Robert Brice was the fourth pastor of Hopewell Church in Chester Co., South Carolina. His term of service was near 28 years, May 31, 1850 to March 14, 1878. He was born and reared in the New Hope congregation, which is in Fairfield Co., South Carolina.
From "The Centennial History of the Associated Reformed Presbyterian Church"
"Rev. Robert Wilson Brice was born at the home of his father, Robert Brice, near New Hope Church in Fairfield Co., South Carolina, July 2nd, 1826. His ancestors were all Scotch-Irish. His grandfather, James Brice, came from County Antrim, Ireland, about 1780, and settled on Little River. He married Jane Wilson, the daughter of Robert Wilson, on of the leaders of the Whigs in his neighborhoo, during the Revolutionary War.
The mother of Robert Wilson Brice was Margaret Simonton, the daughter of John Simonton and Jeannette Strong. On both sides the parents of Mr. Brice were intelligent and pious, thrifty and industrious. His grandfather, James Brice, gave the land on which the New Hope Church stands, and his father, Robert Brice, was for many years an elder in the congregation. His grandfather, John Simonton, was also an elder in New Hope.
When a boy, R.W. Brice attended the schools near his home, and was prepared for college by John McClurkin, who for many years taught the school at New Hope.
In the fall of 1840 he entered Erskine College, graduating in 1844. Even as a boy and young man, those noble traits of character which were displayed in his life afterwards, were plainly manifested, and he always exerted a good influence over his associates. He connected with the church while a student in college, and in Dec. 1844, when only a boy of eighteen, he began the study of Theology under his brother-in-law, Rev. L. McDonald, then pastor of Union Church in Chester Co.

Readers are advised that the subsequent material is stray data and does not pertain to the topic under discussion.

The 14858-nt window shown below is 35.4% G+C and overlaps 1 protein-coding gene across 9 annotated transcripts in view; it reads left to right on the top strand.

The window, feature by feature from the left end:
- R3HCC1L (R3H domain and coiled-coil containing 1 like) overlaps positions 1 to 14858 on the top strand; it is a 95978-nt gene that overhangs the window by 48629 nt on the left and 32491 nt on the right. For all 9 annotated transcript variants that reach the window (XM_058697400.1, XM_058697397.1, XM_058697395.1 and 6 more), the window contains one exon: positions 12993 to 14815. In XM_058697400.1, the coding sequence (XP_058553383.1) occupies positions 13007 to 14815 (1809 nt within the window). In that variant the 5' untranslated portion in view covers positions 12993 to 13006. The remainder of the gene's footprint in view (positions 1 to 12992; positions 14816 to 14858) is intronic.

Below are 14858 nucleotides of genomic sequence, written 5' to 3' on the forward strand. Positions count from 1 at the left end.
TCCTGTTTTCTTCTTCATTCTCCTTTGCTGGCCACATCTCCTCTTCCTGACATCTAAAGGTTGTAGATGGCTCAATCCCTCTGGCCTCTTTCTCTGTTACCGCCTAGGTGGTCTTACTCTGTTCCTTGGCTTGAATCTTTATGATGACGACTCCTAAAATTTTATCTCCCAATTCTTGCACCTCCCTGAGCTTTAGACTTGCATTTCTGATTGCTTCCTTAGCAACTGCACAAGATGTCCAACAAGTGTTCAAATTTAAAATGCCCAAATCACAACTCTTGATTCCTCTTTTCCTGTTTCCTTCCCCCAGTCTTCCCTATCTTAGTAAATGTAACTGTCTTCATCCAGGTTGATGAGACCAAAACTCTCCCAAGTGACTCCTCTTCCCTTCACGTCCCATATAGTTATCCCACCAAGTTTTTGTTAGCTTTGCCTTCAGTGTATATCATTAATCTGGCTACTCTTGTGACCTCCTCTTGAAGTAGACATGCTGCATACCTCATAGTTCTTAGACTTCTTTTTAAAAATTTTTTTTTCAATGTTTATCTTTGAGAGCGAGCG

The session of 1845-1846, he spent in the A.R. Seminary at Allegheny, Pa., then presided over by Dr. John T. Pressly. On returning to the home of his father in the spring of 1846, he taught school for a time at New Hope, and then went to the Seminary at Due West, where he completed his course in the spring of 1848. He was received as a student by the First Presbytery in 1847, and was licensed in April, 1848. After supplying some of the vacancies in the First Presbytery, he was sent to Kentucky in 1848, to supply some of the vacancies in that state. In the winter of 1849-50 he received a call from Hickston, Ky., and in Jan. 1850, he also received a call to Hopewell, Chester Co., S.C. and this latter call he accepted, and on May 31st, 1850, he was ordained and installed as pastor of Hopewell, and there spent te remainder of his life, as the beloved pastor of this people. On March 4th, 1850, he was happily married to Anna Maria, the daughter of Rev. John and Jane C. Steele, of Kentucky, who proved to be to him a helpmate indeed, and a model pastor's wife. To them was born a large family of children, all of whom have proved worthy children of a noble pair. As a pastor, Mr. Brice was greatly beloved by his congregation. His people placed implicit confidence and trust in him, for they found him to be a man without guile and without hypocrisy. He possess a clear intellect, sound judgement and rare common sense. His sermons were plain, expository and practical, and more than ordinarily interesting and instructive. Dr. R. Lathan, who was raised in Hopewell, says: "He never preached a poor srmon - never an unstudied one." His custom was, during the winter months, to explain a Psalm and preach a sermon, and during the summer months to lecture on some Book of the Bible, selected in regular order, and then after a short interval to preach a sermon. In this way he explained the whole book of Psalms, and his lectures covered a good portion of the books of the New Testament. In his time Hopewell was literally a school house in which the Bible was taught. Thee faithful labors, together with regular pastoral visitation and catechizing were blessed to the edification of his congregation. In 1866 or 1867, Mr. Brice began to preach one third of his time at old Purity, two miles south of Chester, and there in 1869 he organized the present A.R.P. Church at Chester. He continued to minister to this new organization for one third of his time until October, 1875.